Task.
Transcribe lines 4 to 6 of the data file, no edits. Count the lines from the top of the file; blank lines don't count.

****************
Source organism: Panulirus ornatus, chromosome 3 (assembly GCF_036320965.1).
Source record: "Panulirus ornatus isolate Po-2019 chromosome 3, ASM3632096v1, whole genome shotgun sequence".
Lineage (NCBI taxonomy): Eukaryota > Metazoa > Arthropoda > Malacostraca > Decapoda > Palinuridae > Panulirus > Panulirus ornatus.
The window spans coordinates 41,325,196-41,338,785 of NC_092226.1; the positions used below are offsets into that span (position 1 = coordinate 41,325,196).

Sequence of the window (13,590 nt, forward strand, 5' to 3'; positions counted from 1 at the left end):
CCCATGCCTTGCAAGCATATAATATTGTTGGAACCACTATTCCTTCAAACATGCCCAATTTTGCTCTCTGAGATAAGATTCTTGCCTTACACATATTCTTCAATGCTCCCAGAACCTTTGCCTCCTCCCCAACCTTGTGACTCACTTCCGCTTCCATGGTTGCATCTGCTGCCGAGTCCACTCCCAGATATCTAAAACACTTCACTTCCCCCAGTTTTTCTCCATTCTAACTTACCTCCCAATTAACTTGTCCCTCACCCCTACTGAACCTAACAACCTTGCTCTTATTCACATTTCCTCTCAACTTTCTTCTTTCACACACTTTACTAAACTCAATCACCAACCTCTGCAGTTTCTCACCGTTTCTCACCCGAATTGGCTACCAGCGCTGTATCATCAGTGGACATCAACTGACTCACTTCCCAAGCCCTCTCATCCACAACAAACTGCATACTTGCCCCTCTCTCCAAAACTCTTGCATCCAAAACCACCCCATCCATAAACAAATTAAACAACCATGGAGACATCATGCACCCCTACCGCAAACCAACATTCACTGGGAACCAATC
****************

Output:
The window spans coordinates 41,325,196-41,338,785 of NC_092226.1; the positions used below are offsets into that span (position 1 = coordinate 41,325,196).

Sequence of the window (13,590 nt, forward strand, 5' to 3'; positions counted from 1 at the left end):
CCCATGCCTTGCAAGCATATAATATTGTTGGAACCACTATTCCTTCAAACATGCCCAATTTTGCTCTCTGAGATAAGATTCTTGCCTTACACATATTCTTCAATGCTCCCAGAACCTTTGCCTCCTCCCCAACCTTGTGACTCACTTCCGCTTCCATGGTTGCATCTGCTGCCGAGTCCACTCCCAGATATCTAAAACACTTCACTTCCCCCAGTTTTTCTCCATTCTAACTTACCTCCCAATTAACTTGTCCCTCACCCCTACTGAACCTAACAACCTTGCTCTTATTCACATTTCCTCTCAACTTTCTTCTTTCACACACTTTACTAAACTCAATCACCAACCTCTGCAGTTTCTCACCGTTTCTCACCCGAATTGGCTACCAGCGCTGTATCATCAGTGGACATCAACTGACTCACTTCCCAAGCCCTCTCATCCACAACAAACTGCATACTTGCCCCTCTCTCCAAAACTCTTGCATCCAAAACCACCCCATCCATAAACAAATTAAACAACCATGGAGACATCATGCACCCCTACCGCAAACCAACATTCACTGGGAACCAATC